Sales tax holiday just a gimmick
Waukesha Freeman Thursday, 09/08/2016 Page A06 Opinion
Sales tax holiday just a gimmick
Repeal the Unfair Sales Act instead
Gov. Scott Walker and some Republican legislators are supporting the creation of a sales tax holiday for school supplies. If all goes according to plan, the temporary exemption on sales taxes will be included in the 2017-18 state budget.
The timing of the announcement is not accidental. The bill for school supplies is still fresh in the minds of many parents. It’s also only two months until Election Day, so the happy news for consumers will be one more tally on the sheet for voting Republican.
The popularity of these sales tax holidays should be a caution to those Republicans who support replacing the income tax (state or federal) with the sales tax. While some economists prefer the tax on consumption rather than income, and some politicians make false promises of abolishing the IRS in the process, the unpopularity of the tax is evident in the 20 states that currently have the holiday.
As the sales tax falls on nearly every purchase, it’s highly visible and painful to the consumer. It’s no wonder that Waukesha County residents take pride in the lack of a county sales tax. We’re also resistant to every proposal to tax us to pay for Milwaukee’s desires with a regional sales tax. Unfortunately, the state’s sales tax of 5 percent still falls upon us every time we buy a box of crayons.
The so-called holiday would last for just a few days and only apply to a few items. Nonetheless, it would theoretically ease the financial burden on parents who are confronted with fees, school tuition, book costs and other expenses every September.
Unfortunately, it’s just a gimmick. Cutting a break on these items for these few days does not do anything to cut the costs of state government. Therefore, the revenue will have to be made up elsewhere. The state will have to either eliminate exemptions for items that already exist, put off cutting the income tax further, or not provide more property tax relief. It’s a momentary tax shift that actually burdens retailers with tracking the sales that meet the holiday. Every parent still pays the taxman, only the time and method changes.
A sales tax holiday doesn’t even boost retail sales. It merely shifts the timing of necessary purchases.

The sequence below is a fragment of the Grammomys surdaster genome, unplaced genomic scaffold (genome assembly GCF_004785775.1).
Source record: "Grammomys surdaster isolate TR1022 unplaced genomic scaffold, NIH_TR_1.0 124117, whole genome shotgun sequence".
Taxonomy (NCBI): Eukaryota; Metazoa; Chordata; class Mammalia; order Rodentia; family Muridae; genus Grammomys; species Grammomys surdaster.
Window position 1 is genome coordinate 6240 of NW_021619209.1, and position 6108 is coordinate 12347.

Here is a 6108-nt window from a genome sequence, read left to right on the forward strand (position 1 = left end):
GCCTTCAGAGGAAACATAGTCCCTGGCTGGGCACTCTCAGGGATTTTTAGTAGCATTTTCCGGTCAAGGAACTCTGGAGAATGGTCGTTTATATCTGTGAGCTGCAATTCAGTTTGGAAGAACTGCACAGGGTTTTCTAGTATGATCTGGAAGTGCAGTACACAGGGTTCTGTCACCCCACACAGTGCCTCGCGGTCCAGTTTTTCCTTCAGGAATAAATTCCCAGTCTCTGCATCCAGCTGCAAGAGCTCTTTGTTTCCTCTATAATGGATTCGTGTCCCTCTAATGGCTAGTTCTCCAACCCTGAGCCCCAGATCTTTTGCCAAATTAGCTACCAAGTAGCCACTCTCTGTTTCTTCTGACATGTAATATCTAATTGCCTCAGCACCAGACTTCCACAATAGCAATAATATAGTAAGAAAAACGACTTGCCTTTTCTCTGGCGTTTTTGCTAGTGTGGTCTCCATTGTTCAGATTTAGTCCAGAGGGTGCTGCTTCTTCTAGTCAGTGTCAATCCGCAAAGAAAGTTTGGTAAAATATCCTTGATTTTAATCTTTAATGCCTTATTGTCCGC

Meanwhile, the politicians get to pose for photos with paste-eating children because the cost of edible paste was a nickel cheaper. Everyone’s happy, even though there is no benefit of the sales tax holiday to anyone.
If Walker and state Assembly Republicans really wanted to help parents with school costs, they should repeal the state’s minimum markup law. This law, also known as the Unfair Sales Act, actually requires retailers to charge a minimum price on all sorts of items, including school supplies. It’s a leftover from the Great Depression, and it prevents retailers from selling anything below cost.
For example, the MacIver Institute found that a box of crayons cost 50 cents at the Walmart stores in Minneapolis and Chicago. Wisconsinites paid $1.24. A theme book in Chicago cost only 17 cents, but in Milwaukee it cost 42 cents.
Wisconsinites are paying more because special interests like the Petroleum Marketers Association and the Wisconsin Grocers Association don’t like the idea of the law allowing free competitive pricing. They actually prefer having the state Department of Agriculture, Trade and Consumer Protection send price police into the stores to make sure nobody got too good of a deal on a set of colored markers.
Of course, school supplies aren’t the only items affected by the state’s minimum markup law. Walmart sells many prescriptions in other states for just $4. Alcohol, tobacco and gasoline actually have a minimum markup of 9 percent.
By the way, speaking of holidays, the day after Thanksgiving isn’t nearly as special for Wisconsin consumers as it is in other states like Illinois and Minnesota.
So here’s a suggestion to all of those Republicans who will be bragging about how there will be a sales tax holiday on some items for just a few days in 2017. Spare us the silliness, and just repeal the law that prevents stores from selling items below cost like they do in other states. Let’s have a holiday for lower prices all year.
(James Wigderson is a blogger publishing at http://www.wigderson.com and a Waukesha resident. His column runs Thursdays in The Freeman.)
Every parent still pays the taxman, only the time and method changes.
Thursday, 09/08/2016 Pag.A06 Copyright © 2016 Conley Group. All rights reserved 9/8/2016